Sunday, December 9, 2018

Looking for the Day of Christ Jesus

December 9, 2018: 2nd Sunday of Advent
Baruch 5:1–9 / Psalm 126 / Philippians 1:4–6, 8–11 / Luke 3:1–6
Looking for the Day of Christ Jesus

One of the great verses of the Bible is Philippians 1:6 –– being confident of this, that the one who began a good work in you will continue to complete it until the day of Christ Jesus. God is at work in our lives. It helps to keep in mind what God has done and what God is going to do. These are two crucial things. The first is that in the death and resurrection of Jesus, God made him who had no sin to be sin for us, so that in him we might become the righteousness of God (2Cor 5:21). A second thing is that Jesus is going to come again––the day of Christ Jesus, and it will bring the full effect of his death and resurrection to all of creation. Jesus Christ has done everything necessary for our salvation but the full effect is yet to come. We live “in between” what Jesus did in his first coming and what he will do in his second coming.

Christian life is lived in this tension of what God has done and will yet do. The great thing is this: What God starts, he will finish. Christians live in hope. That is why we live by faith; we believe that God has already done something incredible, and that he is going to finish it when Jesus is fully revealed as King of kings and Lord of lords––the day of Christ Jesus.

As Christians, everything we do and everything we value needs to be understood between these two fixed certainties of what God has done and what he is going to do. As Paul writes this Philippian letter, he is in prison; despite his circumstances his hope is in what God has done and what God is going to do. This is meant to be our model. We all live with threatening situations: An important relationship begins to unravel…. a loved one gets seriously ill or even dies…. hopes for our children get torpedoed…. we discover we have inherited dysfunctional living patterns…. our job (and thus our earthly security) is threatened…. What do we do? We hang on to what God has done and what he is going to do.

Now, while our faith is indeed rooted in what God has done through Jesus in his death and resurrection, that alone is not full salvation. This world has not yet come into the reality of God's rule. So Christians, like all others, still suffer. Christians, like all others, still physically die. The fullness of God's salvation is yet to come; it is what God will do. We live for what's coming. We prepare for what's coming. We make our decisions based on what's coming. We choose our values based on what's coming.

Here is what is coming: the day of Christ. This is in continuity with the Old Testament reading for today and prophecy that John quotes in the Gospel. This is the hope of every Christian who has chosen to trust God in spite of the pain, the tears and the death. Jesus is coming as God's King of the universe, and he is going to change this world to be all that God has promised.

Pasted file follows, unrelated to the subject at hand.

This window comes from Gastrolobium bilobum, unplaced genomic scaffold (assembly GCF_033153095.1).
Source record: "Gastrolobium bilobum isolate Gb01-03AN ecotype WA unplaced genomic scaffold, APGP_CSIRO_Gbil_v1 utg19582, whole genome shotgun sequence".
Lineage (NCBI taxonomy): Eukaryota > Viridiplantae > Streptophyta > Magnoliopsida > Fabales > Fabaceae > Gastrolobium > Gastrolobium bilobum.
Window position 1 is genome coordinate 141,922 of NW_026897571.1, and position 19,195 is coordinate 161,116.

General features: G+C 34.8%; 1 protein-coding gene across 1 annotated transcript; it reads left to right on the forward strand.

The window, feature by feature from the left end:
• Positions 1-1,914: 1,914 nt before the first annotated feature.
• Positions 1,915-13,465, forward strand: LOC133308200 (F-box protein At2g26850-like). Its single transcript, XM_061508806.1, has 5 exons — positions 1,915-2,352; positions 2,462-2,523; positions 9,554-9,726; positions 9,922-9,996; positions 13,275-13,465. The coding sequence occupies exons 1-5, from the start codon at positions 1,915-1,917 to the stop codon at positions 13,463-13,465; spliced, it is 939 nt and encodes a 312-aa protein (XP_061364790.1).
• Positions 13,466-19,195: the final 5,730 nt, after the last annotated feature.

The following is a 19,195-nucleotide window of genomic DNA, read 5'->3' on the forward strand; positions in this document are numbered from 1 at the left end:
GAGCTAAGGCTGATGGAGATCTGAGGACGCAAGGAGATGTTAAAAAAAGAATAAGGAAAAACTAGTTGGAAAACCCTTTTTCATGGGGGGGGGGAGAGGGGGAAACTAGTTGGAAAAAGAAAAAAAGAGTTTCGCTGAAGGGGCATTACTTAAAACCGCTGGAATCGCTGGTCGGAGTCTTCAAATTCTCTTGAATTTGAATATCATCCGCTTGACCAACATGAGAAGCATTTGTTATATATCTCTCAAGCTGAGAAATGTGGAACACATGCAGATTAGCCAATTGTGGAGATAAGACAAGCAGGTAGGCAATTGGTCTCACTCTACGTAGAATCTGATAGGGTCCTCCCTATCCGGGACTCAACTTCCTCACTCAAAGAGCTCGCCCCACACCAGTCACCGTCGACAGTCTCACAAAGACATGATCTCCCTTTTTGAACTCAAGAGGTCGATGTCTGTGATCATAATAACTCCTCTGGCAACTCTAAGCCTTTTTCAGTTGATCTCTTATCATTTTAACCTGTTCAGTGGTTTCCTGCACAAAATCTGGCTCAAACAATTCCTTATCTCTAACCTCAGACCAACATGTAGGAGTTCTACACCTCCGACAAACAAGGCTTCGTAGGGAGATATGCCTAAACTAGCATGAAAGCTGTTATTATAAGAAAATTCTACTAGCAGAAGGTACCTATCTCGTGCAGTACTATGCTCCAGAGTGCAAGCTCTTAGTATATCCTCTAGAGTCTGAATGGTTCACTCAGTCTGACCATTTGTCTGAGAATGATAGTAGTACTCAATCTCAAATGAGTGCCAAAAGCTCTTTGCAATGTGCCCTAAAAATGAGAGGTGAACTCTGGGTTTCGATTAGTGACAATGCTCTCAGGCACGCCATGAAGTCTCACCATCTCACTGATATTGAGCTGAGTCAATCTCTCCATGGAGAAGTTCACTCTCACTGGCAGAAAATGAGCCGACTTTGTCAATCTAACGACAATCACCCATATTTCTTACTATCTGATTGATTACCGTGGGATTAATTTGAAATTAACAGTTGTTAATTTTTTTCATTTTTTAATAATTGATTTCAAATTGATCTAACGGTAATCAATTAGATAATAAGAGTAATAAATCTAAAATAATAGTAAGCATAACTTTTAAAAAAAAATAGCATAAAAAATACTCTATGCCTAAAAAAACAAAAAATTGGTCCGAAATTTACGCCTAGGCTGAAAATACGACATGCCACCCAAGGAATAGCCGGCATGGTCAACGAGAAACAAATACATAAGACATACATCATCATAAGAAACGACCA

It is more than we can imagine, so critics say this is a pathological diversion––“imaginary pie in the sky by and by.” It is said that this world is what matters, and it is implied only this world. Yes, there are many good things which call for our attention in this world. There are also other things which can distract us spiritually and even hurt us. So this is the question: is this world as we know it all there is? Is so, then there is nothing to Christian Faith. But if we grant Christian Faith, then there is something that makes sense of all the details that surround our live.

Now if we try to keep track of all those details in an attempt to get everything right by ourselves, we will only get bogged down and lose our way. As we make our way in this world we have one focus: the day of Christ is coming, and it will put everything right.

One winter day five boys were playing in the woods. They decided to see who could make the straightest set of tracks in the snow. Most of the boys very carefully watched their feet, putting one directly in front of the other. But when they had crossed a clearing in the woods and looked back, one track was curved, one was crooked and two were zig-zag. Only one boy had a straight track. When they asked him how he did it, he replied that he had not looked at his feet; instead, he had picked out a tree across the clearing and had walked straight toward it.

As we "walk" through the details of our lives in this world, we keep our spiritual eyes on what God has done and what he is going to do. That is what it means to live in faith. That is the way we can enter into the real meaning of Advent. We keep our eyes looking for Jesus…. until the day of Christ. He is coming!

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